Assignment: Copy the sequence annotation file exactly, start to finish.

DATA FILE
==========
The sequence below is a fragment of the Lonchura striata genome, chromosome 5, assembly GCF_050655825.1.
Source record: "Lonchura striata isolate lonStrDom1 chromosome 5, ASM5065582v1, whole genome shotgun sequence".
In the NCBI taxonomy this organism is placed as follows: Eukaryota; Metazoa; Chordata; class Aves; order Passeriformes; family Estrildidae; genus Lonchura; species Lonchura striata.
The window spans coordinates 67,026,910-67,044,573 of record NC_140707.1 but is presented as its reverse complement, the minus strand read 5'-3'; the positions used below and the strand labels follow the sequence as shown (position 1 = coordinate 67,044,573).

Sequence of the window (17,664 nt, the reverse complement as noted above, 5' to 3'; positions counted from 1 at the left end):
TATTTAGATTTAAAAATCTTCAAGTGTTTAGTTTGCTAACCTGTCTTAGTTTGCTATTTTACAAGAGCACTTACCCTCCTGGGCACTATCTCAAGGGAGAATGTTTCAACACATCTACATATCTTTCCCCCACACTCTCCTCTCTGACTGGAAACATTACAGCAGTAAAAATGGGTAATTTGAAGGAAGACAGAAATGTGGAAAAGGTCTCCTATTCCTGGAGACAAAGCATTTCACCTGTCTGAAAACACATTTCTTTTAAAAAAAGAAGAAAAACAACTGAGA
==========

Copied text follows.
The sequence below is a fragment of the Lonchura striata genome, chromosome 5, assembly GCF_050655825.1.
Source record: "Lonchura striata isolate lonStrDom1 chromosome 5, ASM5065582v1, whole genome shotgun sequence".
In the NCBI taxonomy this organism is placed as follows: Eukaryota; Metazoa; Chordata; class Aves; order Passeriformes; family Estrildidae; genus Lonchura; species Lonchura striata.
The window spans coordinates 67,026,910-67,044,573 of record NC_140707.1 but is presented as its reverse complement, the minus strand read 5'-3'; the positions used below and the strand labels follow the sequence as shown (position 1 = coordinate 67,044,573).

Sequence of the window (17,664 nt, the reverse complement as noted above, 5' to 3'; positions counted from 1 at the left end):
TATTTAGATTTAAAAATCTTCAAGTGTTTAGTTTGCTAACCTGTCTTAGTTTGCTATTTTACAAGAGCACTTACCCTCCTGGGCACTATCTCAAGGGAGAATGTTTCAACACATCTACATATCTTTCCCCCACACTCTCCTCTCTGACTGGAAACATTACAGCAGTAAAAATGGGTAATTTGAAGGAAGACAGAAATGTGGAAAAGGTCTCCTATTCCTGGAGACAAAGCATTTCACCTGTCTGAAAACACATTTCTTTTAAAAAAAGAAGAAAAACAACTGAGA